Monday, 20 March 2017

A story of the temptation

I preached the following as a third person narrative story last night at church. I thought it could be a good reflection to read through as well.

From Matthew 4:1-11
_____________________________________________________________

Hunger, a hunger he had never experienced before.  30 years spent on this earth, 30 incredibly humbling years limited to this human form, humbled to have to deal with things like hunger, and thirst, and tiredness… but this hunger… this was intense.

Jesus sat in the wilderness, this desolate mountainous region of Israel… nothing around him lived… none of the palms that gave shade along the coast, no bushes with berries, no fig trees, and certainly no animals.  Jesus looked around… there wasn’t anything living in miles.  As far as any earthly companion went… he was completely alone.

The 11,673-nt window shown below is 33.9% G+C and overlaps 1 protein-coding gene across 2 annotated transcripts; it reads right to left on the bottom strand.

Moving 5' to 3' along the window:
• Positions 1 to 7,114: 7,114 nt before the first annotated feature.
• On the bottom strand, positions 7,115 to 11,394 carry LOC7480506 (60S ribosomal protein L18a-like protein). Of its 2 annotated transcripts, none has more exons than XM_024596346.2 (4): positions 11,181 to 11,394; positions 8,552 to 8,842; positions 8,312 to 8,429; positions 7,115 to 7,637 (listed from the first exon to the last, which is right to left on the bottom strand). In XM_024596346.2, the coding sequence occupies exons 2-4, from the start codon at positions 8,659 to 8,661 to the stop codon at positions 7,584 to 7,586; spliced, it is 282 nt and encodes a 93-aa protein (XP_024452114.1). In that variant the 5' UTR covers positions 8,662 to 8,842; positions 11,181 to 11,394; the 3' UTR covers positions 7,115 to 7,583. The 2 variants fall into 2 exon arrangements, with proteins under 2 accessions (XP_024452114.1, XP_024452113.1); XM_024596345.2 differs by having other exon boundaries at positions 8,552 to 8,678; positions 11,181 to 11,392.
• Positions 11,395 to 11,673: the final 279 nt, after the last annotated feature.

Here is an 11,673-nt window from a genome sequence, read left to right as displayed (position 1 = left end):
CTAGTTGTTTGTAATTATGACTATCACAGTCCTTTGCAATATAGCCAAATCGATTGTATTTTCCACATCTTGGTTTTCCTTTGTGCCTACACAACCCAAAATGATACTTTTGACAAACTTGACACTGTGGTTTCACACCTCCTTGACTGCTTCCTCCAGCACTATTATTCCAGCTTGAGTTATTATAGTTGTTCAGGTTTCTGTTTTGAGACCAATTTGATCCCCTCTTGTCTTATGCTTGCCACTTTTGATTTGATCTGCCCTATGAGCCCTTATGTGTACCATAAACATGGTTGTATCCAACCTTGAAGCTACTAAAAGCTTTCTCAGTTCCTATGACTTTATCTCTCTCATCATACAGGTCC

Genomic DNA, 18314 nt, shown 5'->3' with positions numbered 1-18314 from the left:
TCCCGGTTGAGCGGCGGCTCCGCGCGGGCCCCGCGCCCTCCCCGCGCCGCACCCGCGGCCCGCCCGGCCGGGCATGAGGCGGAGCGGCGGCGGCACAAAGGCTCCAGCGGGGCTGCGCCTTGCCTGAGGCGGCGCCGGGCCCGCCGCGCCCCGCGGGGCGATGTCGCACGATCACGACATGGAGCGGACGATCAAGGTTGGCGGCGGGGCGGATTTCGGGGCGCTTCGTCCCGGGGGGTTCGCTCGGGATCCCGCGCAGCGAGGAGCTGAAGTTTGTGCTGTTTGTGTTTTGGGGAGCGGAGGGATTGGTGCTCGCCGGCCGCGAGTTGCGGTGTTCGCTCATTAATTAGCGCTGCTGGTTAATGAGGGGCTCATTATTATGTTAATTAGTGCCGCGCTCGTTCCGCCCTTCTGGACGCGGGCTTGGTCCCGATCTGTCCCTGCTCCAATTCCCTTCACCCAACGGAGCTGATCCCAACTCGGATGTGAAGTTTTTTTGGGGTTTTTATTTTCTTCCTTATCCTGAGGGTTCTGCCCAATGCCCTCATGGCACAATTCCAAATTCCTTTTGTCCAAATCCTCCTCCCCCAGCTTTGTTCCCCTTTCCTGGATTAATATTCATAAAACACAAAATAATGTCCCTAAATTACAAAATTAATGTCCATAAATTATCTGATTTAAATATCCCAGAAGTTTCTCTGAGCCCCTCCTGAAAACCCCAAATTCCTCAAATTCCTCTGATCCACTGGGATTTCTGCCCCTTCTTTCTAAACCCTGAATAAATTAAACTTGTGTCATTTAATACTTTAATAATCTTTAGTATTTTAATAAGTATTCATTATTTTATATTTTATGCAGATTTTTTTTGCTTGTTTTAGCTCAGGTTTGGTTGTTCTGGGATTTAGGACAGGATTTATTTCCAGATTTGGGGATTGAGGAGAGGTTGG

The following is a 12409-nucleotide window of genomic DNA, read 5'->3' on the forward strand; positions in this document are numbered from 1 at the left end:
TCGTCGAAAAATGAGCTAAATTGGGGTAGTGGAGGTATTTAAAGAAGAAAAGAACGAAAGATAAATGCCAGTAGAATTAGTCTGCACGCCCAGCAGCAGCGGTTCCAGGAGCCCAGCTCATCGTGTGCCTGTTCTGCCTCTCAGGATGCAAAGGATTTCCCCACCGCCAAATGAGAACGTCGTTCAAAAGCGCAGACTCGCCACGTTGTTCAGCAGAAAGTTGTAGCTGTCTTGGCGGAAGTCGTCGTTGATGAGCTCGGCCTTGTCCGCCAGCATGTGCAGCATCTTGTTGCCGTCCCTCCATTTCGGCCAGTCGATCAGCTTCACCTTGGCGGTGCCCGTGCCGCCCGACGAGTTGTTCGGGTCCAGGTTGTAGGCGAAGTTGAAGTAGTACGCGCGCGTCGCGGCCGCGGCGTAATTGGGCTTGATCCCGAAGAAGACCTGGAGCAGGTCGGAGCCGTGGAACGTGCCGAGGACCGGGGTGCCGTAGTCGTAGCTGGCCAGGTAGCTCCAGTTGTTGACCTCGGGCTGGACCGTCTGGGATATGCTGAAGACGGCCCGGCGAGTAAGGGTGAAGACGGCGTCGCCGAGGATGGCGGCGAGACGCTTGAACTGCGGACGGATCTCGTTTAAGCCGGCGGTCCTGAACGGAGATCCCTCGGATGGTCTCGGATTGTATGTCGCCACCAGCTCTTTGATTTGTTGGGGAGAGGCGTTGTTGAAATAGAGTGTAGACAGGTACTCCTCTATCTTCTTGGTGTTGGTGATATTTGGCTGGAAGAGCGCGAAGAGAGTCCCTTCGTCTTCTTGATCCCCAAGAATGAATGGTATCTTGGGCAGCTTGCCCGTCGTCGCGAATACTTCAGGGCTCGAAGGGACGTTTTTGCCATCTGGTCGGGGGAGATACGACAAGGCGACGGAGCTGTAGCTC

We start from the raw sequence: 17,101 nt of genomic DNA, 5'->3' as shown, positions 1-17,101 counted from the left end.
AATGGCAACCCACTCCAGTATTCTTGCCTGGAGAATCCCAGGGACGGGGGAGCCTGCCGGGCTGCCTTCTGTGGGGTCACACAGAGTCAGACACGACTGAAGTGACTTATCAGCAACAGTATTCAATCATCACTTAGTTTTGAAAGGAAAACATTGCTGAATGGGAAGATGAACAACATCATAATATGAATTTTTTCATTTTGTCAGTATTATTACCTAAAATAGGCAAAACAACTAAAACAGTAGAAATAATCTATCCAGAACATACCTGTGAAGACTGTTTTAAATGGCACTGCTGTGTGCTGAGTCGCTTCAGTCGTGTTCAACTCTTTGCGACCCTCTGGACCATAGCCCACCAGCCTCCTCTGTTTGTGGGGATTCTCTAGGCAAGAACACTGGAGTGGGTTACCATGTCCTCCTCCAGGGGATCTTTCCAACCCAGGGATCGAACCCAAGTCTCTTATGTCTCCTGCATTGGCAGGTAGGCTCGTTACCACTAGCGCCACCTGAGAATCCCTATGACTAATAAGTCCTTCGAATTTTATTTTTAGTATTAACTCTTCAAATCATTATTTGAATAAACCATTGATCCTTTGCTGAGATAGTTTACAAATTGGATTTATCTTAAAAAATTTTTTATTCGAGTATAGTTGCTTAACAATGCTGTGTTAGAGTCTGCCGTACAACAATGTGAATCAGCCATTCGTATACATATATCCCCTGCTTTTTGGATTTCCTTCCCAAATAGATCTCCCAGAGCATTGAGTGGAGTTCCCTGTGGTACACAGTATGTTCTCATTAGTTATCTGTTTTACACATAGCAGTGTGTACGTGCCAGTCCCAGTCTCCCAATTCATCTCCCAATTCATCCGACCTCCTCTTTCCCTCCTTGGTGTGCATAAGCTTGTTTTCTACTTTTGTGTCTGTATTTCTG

But as he sat there he knew he wasn’t alone.  He hadn’t mindlessly wandered out into this forsaken place and hopelessly gotten himself lost. No he had been led here. 40 days ago in fact.  Jesus had felt the Holy Spirit within Him guide him to come to this place. To pray, to fast, to be away from everyone else. But not to be alone.